Social Security isn’t a ponzi scheme! It says so right on their website!

(That’s sarcasm, but expect personal attacks from some of the poor dupes who think Social Security is great)

zmdavid on October 12, 2009 at 12:08 PM

Jimbo3 on October 12, 2009 at 12:06 PM

Wow. Burning the Constitution while insurance companies laugh all the way to the bank. Great thinkin’ chief.

The Calibur on October 12, 2009 at 12:09 PM

If you want coverage for pre-existing conditions, you need to pair that with an effective individual mandate that makes it expensive for people to not have insurance.

That’s why I’m all in favor of requiring people to have health insurance and making it expensive for them if they don’t.

Jimbo3 on October 12, 2009 at 12:06 PM

I agree that is the poison pill in the whole plan… but just how does the US Gov do that CONSTITUTIONALY?

Romeo13 on October 12, 2009 at 12:09 PM

Er, what? Health insurance premiums are not the area of expertise for health-insurance companies? Accounting is not the expertise of accounting firms?

The Secretary of the Treasury has “TurboTax problems”?
The Ways and Means Chairman has “tax problems”?

redzap on October 12, 2009 at 12:11 PM

The whole point is to make private insurance so expensive that the Democrats have to swoop in and save us all with single-payer.

uknowmorethanme on October 12, 2009 at 11:41 AM

Exactly. I’ve been reading some comments on liberal sites, and the rallying cry/talking point this morning seems to be “this is why we need single payer.”

mbs on October 12, 2009 at 12:11 PM

That’s why I’m all in favor of requiring people to have health insurance and making it expensive for them if they don’t.

Jimbo3 on October 12, 2009 at 12:06 PM

Good to see you value theoretically cheaper health insurance for a small percentage of Americans over personal liberties.

If our country stands for anything it’s heavy taxation in order to create a more just and perfect society?

gwelf on October 12, 2009 at 12:12 PM

It’s about freaking time the insurance companies got some spine!

Stepan on October 12, 2009 at 12:13 PM

Headline in the local liberal rag today(McClatchy owned):

“NC allows Insurance companies to charge women higher premiums”

jp on October 12, 2009 at 12:14 PM

“NC allows Insurance companies to charge women higher premiums”

jp on October 12, 2009 at 12:14 PM

But remember we can’t call liberals fascists or socialists – they don’t want to directly control or own industry they just want to ‘temporarily’ buy into an industry because it’s too big to fail and enact strict regulations to save us from the tyranny of corporations…

gwelf on October 12, 2009 at 12:16 PM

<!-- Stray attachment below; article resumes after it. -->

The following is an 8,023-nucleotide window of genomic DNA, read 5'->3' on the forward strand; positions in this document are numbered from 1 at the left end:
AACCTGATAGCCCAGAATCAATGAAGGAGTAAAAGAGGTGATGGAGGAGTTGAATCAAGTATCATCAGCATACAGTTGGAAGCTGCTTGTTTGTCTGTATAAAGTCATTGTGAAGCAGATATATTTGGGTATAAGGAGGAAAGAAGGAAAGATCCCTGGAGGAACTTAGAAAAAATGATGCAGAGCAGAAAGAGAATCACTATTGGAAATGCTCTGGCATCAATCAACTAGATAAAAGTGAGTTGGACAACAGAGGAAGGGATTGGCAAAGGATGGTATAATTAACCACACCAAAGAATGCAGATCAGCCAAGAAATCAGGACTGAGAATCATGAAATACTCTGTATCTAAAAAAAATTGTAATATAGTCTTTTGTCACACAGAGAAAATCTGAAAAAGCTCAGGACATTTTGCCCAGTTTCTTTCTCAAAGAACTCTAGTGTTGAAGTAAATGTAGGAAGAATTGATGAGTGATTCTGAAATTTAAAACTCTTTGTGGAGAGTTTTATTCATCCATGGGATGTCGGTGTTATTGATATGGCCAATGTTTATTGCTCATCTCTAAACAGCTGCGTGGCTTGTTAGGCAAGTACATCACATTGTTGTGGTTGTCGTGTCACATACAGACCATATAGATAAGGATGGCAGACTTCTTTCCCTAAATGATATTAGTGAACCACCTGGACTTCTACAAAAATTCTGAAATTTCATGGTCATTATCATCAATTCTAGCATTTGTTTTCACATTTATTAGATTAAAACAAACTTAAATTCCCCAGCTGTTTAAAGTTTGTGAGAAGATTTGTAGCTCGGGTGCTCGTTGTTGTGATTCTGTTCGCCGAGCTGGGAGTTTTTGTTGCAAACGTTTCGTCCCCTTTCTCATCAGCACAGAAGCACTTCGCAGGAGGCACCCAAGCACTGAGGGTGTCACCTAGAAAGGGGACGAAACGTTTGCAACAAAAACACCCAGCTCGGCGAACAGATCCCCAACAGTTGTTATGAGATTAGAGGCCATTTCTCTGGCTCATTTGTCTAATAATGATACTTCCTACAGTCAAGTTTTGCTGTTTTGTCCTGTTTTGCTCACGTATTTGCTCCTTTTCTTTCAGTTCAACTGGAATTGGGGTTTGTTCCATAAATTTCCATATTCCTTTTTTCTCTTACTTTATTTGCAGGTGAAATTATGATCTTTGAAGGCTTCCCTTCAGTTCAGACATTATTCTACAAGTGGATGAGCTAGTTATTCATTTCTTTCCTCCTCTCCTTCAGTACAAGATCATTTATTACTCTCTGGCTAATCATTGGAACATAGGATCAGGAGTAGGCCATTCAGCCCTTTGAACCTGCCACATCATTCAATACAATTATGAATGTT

“Even more so, there’s nothing about increasing competition across state lines”

–Buckeye Sam, here’s what the Baucus bill does:

Interstate Sale of Insurance

No later than 2013, the National Association of Insurance Commissioners (NAIC) shall develop model rules for the creation of ―health care choice compacts.‖ Starting in 2015, states may form ―health care choice compacts‖ to allow for the purchase of individual health insurance across state lines. ―Health care choice compacts‖ may exist between two or more states. Once compacts have been agreed to, insurers would be allowed to sell policies in any state participating in the compact. Insurers selling policies through a ―health care choice compact‖ would only be subject to the laws and regulations of the state where the policy is written or issued.

National Plans

The Chairman‘s Mark would allow national plans, with uniform benefit packages that are offered across state lines. These national plans must be licensed in every state that they choose to operate and would be regulated by the states in terms of solvency and other key consumer protections and would offer coverage through the state exchanges.

Such national plans must be compliant with the benefit levels and categories detailed in the Mark, but would preempt state benefit mandates– thereby allowing these national plans to offer a single, uniform benefit package. The National Association of Insurance Commissioners (NAIC), in consultation with consumer groups, business interests, including small businesses, the insurance industry, federal regulators, and benefit experts, will develop standards as to how benefit categories should be implemented (e.g., what constitute prescription drug coverage) taking into consideration how each benefit is offered in a majority (26) of the states. After NAIC publishes these standards, the state insurance commissioners will ensure that insurance companies offering national plans are providing plans that are compliant.

Jimbo3 on October 12, 2009 at 12:16 PM

Please allow me an opportunity to supply a rebuttle for Ms Nancy-Ann DeParle’s original statement.

I know you think you understand what you thought I said, But I am not sure if what you understood is what I really meant.

Maybe they could make this a rubber stamp to go out with all press releases

Guest1.1 on October 12, 2009 at 12:17 PM

Is this the same insurance industry that refuses to cover any of my pre existing conditions?

Ah yeah, that one.

As of now I don’t bother with insurance considering they don’t want the inconvenience of covering me for anything else but doctors visits. I can negotiate those out of pocket.

For big problems, university hospitals are well endowed and county hospitals you can write off on the taxpayer if your income is low enough…..mine is.